Homologous, Orthologous and Paralogous Genes


Orthology and paralogy are two different types of homology, depending on whether the genes in question derive from a duplication event or a speciation event.

Keywords: common ancestry; gene duplication; speciation

Figure 1.

Orthologous and paralogous genes. Genes A and B were derived from a duplication event and so are paralogous. Gene A in species 1 and gene A in species 2 were derived from a speciation event and are orthologous, and so are gene B in species 1 and gene B in species 2.

Figure 2.

Green and red pigment genes in humans, apes and Old World monkeys were derived from a duplication event in the common ancestor of these organisms. So, human green and red pigment genes are paralogous, while human and rhesus monkey green pigment genes are orthologous and so are human and rhesus monkey red pigment genes.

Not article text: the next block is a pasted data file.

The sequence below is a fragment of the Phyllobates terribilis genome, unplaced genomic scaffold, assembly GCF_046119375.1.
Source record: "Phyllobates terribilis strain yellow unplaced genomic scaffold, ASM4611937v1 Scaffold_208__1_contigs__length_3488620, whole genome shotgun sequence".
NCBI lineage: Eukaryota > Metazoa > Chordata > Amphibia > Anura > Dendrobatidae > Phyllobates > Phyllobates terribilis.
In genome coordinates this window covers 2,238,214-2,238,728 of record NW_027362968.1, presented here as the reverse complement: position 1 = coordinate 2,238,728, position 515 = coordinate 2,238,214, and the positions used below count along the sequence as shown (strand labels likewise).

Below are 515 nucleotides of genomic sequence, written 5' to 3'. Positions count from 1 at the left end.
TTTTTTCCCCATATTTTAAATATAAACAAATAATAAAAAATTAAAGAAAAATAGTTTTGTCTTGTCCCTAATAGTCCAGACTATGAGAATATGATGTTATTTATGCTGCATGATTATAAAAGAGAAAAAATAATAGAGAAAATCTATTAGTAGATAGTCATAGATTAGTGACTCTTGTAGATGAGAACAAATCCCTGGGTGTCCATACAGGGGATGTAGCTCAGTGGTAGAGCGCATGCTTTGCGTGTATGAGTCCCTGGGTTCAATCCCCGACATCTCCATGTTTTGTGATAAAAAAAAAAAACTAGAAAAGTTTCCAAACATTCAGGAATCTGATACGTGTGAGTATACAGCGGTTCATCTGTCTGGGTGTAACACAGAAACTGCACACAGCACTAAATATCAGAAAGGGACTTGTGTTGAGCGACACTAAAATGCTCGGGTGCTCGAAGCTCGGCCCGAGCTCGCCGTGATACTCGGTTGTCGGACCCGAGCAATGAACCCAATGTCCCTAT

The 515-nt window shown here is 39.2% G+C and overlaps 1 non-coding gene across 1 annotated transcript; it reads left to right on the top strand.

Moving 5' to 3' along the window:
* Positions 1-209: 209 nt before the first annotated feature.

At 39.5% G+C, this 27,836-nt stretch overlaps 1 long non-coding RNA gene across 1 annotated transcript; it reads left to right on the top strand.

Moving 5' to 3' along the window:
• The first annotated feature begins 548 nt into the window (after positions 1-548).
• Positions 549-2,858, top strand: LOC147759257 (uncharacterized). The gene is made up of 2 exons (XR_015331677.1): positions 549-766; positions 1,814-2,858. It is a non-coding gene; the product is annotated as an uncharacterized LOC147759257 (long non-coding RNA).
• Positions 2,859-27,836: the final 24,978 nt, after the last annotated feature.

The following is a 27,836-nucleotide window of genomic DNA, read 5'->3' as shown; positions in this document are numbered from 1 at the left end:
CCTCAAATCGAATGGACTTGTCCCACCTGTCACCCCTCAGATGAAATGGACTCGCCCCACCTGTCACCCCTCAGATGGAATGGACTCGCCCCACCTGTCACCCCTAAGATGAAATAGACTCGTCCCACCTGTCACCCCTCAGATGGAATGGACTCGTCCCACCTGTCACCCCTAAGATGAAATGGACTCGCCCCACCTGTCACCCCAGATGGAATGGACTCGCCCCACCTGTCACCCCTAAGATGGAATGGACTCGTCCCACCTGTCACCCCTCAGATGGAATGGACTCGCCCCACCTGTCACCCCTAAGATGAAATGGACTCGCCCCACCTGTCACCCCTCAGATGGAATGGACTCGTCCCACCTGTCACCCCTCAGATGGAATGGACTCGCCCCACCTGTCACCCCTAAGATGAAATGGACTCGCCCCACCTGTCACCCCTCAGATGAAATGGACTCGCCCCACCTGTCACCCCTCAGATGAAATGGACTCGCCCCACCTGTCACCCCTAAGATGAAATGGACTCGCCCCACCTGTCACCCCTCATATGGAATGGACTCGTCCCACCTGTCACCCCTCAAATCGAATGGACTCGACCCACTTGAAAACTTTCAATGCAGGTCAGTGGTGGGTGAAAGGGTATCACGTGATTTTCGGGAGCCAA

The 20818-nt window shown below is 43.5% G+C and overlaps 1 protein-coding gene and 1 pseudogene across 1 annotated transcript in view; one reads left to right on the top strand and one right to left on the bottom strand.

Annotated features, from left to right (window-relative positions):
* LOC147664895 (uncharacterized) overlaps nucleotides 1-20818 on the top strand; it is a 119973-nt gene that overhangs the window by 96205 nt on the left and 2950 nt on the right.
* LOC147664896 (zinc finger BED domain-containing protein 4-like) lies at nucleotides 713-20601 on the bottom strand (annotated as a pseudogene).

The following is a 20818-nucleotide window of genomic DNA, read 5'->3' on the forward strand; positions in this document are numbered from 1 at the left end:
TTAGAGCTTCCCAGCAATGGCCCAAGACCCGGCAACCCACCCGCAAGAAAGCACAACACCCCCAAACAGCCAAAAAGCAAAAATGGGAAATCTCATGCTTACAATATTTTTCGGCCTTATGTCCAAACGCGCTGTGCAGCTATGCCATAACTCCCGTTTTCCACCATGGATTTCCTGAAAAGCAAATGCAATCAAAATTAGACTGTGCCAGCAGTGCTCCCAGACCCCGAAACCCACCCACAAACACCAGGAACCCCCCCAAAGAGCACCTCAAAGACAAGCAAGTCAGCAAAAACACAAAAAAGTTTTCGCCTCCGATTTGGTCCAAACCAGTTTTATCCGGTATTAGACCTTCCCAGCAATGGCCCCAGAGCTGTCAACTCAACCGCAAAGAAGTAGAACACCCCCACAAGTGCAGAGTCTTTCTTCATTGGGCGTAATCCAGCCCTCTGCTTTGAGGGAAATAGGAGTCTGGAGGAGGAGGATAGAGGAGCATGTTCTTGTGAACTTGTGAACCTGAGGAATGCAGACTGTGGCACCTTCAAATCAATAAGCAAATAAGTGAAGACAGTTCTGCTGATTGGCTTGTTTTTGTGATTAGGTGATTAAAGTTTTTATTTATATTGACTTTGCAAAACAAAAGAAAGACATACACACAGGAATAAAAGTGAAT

Fitch WM (1970) Distinguishing homologous from analogous proteins. Systematic Zoology 19: 99–113.

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Li, Wen‐Hsiung(Jul 2006) Homologous, Orthologous and Paralogous Genes. In: eLS. John Wiley & Sons Ltd, Chichester. http://www.els.net [doi: 10.1038/npg.els.0005297]